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Koller M.,University of Graz | Muhr A.,University of Graz | Muhr A.,Polymer Competence Center Leoben | Braunegg G.,ARENA Arbeitsgemeinschaft fur Ressourcenschonende und Nachhaltige Technologien
Algal Research

As major part of the phytoplankton, microalgae are pivotal for the global food chain. Their exceptional capacity for CO2-fixation illustrates their indispensable significance to sustain earth's ecosystems. Further, they play a still underestimated role in eliminating contaminants from various environments. In addition to ecological benefit, many microalgal species exhibit high nutritional value and, at the same time, generate valued bio-products: Pigments, lipids, bioactive compounds, certain polysaccharides, bio-hydrogen and even biopolyesters with plastic-like properties have the potential for successful market penetration.Three substantial pigment groups, namely chlorophylls, carotenoids, and phycobilins, are essential for light harvesting and CO2 fixation. Those pigments will most likely undergo quick commercial success in "functional food", cosmetics, aquaculture, pharmaceuticals, or food technology.Due to often high contents of polyunsaturated fatty acids essential for human metabolism, microalgal oils can be commercialized as health food and in the pharmaceutical and therapeutic field, creating much higher value than by converting them to biofuel.Finally, algal biomass remaining as residue after product recovery can be used as forage, biogas feedstock or biofertilizer. This utilization is needed for balancing the material- and energy cycles of the entire process. Thus, technology platforms following the principles of bio-refineries shall be established to enable the design of sustainable and economically feasible production of marketable microalgal products. © 2014 Elsevier B.V. Source

Koller M.,University of Graz | Salerno A.,University of Graz | Tuffner P.,Joanneum Research | Koinigg M.,Joanneum Research | And 6 more authors.
Journal of Cleaner Production

The review highlights the correlation between removal of various eco-toxins by micro algae and the production of high-value products thereof. It appraises established and novel strategies for micro algal cultivation, downstream processing methods for product recovery, and recent progress in algal generation of the green energy carriers biogas and biohydrogen micro algae. The suitability of selected micro algal species for various final products, and the potential of different strains for abating environmental problems are discussed. Due to the fact that low cell densities and moderate growth rates are known as the major obstacles towards a broad market penetration of micro algal products, the article shows how high cell densities and reasonable volumetric productivities can be obtained. Here, the article deals with the improvements of process design and nutrient supply regimes that are needed to achieve these goals. As demonstrated by an integrated case study, mixotrophic cultivation results in increased biomass concentration in a first cultivation step for some micro algal strains like Nannochloropsis oculata. In a second step, the fresh active algal biomass accumulates desired products via CO 2 fixation, e.g. from industrial effluent gases, as the sole carbon source. This can be realized by a novel, two-stage, continuously operated closed photo-bioreactor system. After cell harvest and optimized product recovery, the value-added conversion of residual algal biomass for generation of green energy carriers, e.g. in biogas plants, constitutes another focal point of the ongoing research. © 2012 Elsevier Ltd. All rights reserved. Source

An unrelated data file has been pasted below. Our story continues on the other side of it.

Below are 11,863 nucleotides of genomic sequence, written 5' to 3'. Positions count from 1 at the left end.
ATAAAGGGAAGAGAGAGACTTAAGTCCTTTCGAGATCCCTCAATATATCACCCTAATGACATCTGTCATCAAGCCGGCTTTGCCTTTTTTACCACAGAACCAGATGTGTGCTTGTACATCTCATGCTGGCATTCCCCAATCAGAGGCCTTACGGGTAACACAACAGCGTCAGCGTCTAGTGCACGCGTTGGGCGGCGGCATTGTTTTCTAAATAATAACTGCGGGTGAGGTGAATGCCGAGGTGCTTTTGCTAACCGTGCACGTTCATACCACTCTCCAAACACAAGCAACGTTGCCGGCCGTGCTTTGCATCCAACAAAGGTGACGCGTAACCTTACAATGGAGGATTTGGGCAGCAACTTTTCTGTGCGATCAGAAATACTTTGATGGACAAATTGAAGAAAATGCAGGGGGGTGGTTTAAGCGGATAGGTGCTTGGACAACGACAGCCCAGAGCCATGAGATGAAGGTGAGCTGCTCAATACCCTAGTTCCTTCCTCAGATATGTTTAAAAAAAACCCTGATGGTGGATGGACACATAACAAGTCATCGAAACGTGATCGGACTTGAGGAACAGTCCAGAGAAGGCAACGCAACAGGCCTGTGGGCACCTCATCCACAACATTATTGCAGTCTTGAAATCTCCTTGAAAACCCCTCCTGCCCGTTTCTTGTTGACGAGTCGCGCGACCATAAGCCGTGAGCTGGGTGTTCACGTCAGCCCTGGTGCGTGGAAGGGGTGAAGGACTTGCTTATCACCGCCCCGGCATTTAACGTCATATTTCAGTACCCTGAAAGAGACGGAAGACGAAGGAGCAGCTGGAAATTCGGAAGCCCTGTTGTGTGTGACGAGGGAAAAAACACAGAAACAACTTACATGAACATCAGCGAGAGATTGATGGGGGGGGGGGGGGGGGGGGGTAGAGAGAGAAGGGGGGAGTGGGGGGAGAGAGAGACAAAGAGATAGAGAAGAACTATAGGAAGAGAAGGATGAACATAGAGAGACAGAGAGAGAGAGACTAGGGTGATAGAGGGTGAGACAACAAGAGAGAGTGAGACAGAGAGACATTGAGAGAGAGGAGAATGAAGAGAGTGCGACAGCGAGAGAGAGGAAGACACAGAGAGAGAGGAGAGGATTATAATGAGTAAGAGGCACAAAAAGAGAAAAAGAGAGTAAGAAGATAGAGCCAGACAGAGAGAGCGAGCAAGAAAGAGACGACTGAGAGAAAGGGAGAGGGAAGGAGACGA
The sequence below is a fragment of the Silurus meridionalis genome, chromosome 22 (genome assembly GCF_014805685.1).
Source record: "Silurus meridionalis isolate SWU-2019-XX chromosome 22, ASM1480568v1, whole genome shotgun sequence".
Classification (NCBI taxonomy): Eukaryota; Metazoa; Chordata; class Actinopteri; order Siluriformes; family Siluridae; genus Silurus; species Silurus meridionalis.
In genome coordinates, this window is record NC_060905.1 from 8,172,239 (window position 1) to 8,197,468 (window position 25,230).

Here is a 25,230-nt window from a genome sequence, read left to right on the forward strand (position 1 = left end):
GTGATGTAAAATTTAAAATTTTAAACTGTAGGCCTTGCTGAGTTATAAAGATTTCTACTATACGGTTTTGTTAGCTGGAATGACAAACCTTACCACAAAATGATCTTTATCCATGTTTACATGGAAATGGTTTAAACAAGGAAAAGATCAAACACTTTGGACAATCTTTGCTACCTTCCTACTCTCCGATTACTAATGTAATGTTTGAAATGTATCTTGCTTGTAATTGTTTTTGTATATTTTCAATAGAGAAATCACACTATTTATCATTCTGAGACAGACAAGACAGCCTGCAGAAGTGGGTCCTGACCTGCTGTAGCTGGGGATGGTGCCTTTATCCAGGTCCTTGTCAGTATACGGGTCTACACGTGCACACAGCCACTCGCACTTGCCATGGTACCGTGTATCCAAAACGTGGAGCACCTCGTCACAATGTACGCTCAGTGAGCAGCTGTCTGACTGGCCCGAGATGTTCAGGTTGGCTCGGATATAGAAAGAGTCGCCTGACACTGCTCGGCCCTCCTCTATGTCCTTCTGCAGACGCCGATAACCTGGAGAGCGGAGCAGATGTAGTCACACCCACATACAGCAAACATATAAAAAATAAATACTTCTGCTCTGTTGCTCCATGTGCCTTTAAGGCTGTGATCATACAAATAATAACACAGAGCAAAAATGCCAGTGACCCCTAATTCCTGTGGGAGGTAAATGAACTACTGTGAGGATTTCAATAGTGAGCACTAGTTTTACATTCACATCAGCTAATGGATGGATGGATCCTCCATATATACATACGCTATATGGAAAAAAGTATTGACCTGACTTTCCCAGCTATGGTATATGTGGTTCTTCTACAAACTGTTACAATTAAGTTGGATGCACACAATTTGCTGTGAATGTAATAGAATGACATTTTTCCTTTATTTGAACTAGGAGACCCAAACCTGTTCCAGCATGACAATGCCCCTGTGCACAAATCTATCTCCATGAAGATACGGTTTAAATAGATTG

Koller M.,University of Graz | Sandholzer D.,University of Graz | Salerno A.,University of Graz | Braunegg G.,ARENA Arbeitsgemeinschaft fur Ressourcenschonende und Nachhaltige Technologien | And 2 more authors.
Resources, Conservation and Recycling

Life cycle assessment (LCA) has turned into a powerful tool to critically and straightforward assess the holistic impact of bio-based plastics and other bio-based products. In order to assure at the same time ecological soundness and to support the economical success of a bioproduct, an early assessment already in the stage of product development is needed. This strategy helps to identify and subsequently to avoid ecological "hot spots". Assessment by using the sustainable process index (SPI), a member of the ecological footprint family, is considered as an especially viable strategy to realize this goal. The software SPIonExcel was developed to make the assessment methodology easily applicable and operator-friendly. During the process of development for archaebacterial production of poly(hydroxyalkanoate) (PHA) biopolyesters from the industrial surplus material whey, a SPI assessment was accomplished to optimize the process in terms of ecological sustainability. As the major outcome, the resulting ecological footprint was comparable with that of competing fossil plastics. Additionally, optimization potentials to further increase the ecological competitiveness were highlighted and quantified. In addition, the developed PHA production process was compared with production of whey powder as the competing, conventional application of surplus whey. Also in this case, the novel PHA production process was superior according to the SPI calculations. © 2013 Elsevier B.V. Source

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